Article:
Rhetorical Analysis Gettysburg

For your final assignment of the semester, I will ask that you write a rhetorical analysis of Abraham Lincoln’s “Gettysburg Address.” I have provided you with a copy of that very famous, and very short, speech below. I’ve chosen to assign this speech by Lincoln as I find it to be one of the most powerful, and yet succinct, speeches ever delivered at a crucial moment in history. 
The occasion of Lincoln’s speech was in the immediate aftermath of the Battle of Gettysburg during the height of the American Civil War, July 2, 3, 4, 1863. The Emancipation Proclamation had been issued on January 1, 1863, freeing all slaves and granting those men/women all of the rights granted to American citizens.  The Battle of Gettysburg was brutal and horrific, but is often noted as the turning point in the American Civil War.
I’m asking you to look at this speech and write a short rhetorical analysis as I believe we’re currently living through another form of Civil War in America.  In the midst of the Covid-19 epidemic, we find our nation struggling anew with issues like individual rights, economic freedom, and race. This epidemic has been politicized and there have been many moments when, like the American Civil War, brothers and sisters have found themselves in battle against each other, engaging in a fight that seems unnecessary (at least to myself) at a time when the very foundation of the great American Experiment of democracy is being challenged. You may use research for this analysis if you like.  However, your work should be primarily your own. You’re living in unprecedented times, and your reaction to all of the issues occurring in the present are fair game for this assignment.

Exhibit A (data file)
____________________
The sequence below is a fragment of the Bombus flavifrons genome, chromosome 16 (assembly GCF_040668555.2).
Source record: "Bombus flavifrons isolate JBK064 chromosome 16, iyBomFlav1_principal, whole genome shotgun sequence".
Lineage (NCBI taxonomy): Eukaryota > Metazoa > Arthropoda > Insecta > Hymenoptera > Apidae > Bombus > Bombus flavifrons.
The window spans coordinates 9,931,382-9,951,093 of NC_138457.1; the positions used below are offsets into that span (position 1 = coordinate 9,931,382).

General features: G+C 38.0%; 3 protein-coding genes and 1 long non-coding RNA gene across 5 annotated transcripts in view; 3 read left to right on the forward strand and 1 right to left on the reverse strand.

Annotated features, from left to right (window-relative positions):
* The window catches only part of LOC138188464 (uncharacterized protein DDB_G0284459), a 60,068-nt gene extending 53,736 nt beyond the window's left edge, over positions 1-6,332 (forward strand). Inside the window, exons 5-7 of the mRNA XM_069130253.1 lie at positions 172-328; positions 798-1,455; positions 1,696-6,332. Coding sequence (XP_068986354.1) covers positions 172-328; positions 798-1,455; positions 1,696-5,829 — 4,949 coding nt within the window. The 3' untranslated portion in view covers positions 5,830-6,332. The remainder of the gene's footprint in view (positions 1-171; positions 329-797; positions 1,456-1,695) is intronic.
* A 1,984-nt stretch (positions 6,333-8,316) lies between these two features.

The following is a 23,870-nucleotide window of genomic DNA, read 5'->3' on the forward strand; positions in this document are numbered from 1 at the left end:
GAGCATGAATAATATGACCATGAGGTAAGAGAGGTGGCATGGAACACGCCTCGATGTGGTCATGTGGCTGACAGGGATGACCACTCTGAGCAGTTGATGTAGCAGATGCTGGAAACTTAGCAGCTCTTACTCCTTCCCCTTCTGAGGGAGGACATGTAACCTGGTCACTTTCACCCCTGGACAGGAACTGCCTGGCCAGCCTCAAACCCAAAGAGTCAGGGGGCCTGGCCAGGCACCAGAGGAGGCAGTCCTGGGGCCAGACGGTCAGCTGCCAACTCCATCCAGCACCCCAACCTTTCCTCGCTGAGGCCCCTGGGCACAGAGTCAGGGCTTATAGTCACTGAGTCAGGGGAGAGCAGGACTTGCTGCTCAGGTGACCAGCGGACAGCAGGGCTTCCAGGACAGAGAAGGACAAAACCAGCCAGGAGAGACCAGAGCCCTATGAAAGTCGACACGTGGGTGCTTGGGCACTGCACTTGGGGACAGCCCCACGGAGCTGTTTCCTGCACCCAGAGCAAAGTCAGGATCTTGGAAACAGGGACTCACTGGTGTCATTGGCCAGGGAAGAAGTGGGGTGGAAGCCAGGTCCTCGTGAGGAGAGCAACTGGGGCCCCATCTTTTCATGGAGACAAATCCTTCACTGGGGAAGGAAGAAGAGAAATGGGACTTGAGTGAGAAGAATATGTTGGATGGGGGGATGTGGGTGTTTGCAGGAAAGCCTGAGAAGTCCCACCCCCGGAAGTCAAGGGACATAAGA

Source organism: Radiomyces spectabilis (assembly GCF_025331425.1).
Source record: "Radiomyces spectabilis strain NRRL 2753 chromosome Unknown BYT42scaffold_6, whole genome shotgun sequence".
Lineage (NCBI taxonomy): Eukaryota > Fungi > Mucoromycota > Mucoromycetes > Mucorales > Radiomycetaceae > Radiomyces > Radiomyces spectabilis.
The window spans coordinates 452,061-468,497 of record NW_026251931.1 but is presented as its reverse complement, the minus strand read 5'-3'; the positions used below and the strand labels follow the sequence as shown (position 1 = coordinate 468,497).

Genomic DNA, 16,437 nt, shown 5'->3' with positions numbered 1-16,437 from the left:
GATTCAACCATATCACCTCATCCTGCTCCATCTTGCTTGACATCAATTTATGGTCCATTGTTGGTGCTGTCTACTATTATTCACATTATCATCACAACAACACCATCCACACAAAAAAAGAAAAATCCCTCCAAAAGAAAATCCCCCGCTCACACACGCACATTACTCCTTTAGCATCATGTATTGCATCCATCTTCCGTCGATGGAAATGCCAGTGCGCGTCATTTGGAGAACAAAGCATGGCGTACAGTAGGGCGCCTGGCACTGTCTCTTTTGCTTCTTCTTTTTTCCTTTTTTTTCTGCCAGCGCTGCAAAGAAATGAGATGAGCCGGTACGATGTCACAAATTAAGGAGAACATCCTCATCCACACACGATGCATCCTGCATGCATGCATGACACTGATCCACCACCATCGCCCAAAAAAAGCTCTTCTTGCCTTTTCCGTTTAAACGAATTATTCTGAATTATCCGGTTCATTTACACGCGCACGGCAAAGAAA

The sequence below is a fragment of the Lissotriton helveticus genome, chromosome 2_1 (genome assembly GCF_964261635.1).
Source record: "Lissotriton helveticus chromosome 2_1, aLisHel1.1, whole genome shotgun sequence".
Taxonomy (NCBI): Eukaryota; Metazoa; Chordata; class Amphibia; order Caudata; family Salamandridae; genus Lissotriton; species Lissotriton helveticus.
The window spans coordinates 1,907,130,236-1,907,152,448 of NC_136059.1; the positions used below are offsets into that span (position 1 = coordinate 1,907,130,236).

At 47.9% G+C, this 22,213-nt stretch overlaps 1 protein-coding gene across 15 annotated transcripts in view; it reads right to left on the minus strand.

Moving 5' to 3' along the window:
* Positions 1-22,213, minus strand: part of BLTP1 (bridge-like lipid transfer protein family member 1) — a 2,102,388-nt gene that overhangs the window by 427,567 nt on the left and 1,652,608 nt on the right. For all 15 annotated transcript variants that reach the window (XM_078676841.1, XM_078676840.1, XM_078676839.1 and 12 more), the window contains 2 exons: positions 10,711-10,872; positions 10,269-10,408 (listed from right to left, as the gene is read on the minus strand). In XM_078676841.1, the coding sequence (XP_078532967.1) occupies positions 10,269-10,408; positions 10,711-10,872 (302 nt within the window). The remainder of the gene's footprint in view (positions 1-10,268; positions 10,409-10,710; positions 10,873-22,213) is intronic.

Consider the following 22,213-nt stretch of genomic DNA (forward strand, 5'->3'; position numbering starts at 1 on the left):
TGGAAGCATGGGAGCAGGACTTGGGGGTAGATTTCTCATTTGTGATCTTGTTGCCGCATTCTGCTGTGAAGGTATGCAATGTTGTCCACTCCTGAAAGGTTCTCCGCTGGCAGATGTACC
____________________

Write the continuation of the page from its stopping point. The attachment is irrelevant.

Lincoln’s speech is short and is an attempt to bind the nation’s wounds in the midst of a bitter conflict that is tearing the very soul of the nation apart at that moment. Does that situation sound familiar? Your analysis should be about 600-800 words (three to four double-spaced typed pages). You should feel free to draw connections to our present circumstances in America. 
It is due on May 20, 2022 at 6pm. Good luck!
“Gettysburg Address” by Abraham Lincoln
Four score and seven years ago our fathers brought forth on this continent, a new nation, conceived in Liberty, and dedicated to the proposition that all men are created equal.
Now we are engaged in a great civil war, testing whether that nation, or any nation so conceived and so dedicated, can long endure. We are met on a great battle-field of that war. We have come to dedicate a portion of that field, as a final resting place for those who here gave their lives that that nation might live. It is altogether fitting and proper that we should do this.
But, in a larger sense, we can not dedicate — we can not consecrate — we can not hallow — this ground. The brave men, living and dead, who struggled here, have consecrated it, far above our poor power to add or detract. The world will little note, nor long remember what we say here, but it can never forget what they did here. It is for us the living, rather, to be dedicated here to the unfinished work which they who fought here have thus far so nobly advanced. It is rather for us to be here dedicated to the great task remaining before us — that from these honored dead we take increased devotion to that cause for which they gave the last full measure of devotion — that we here highly resolve that these dead shall not have died in vain — that this nation, under God, shall have a new birth of freedom — and that government of the people, by the people, for the people, shall not perish from the earth.

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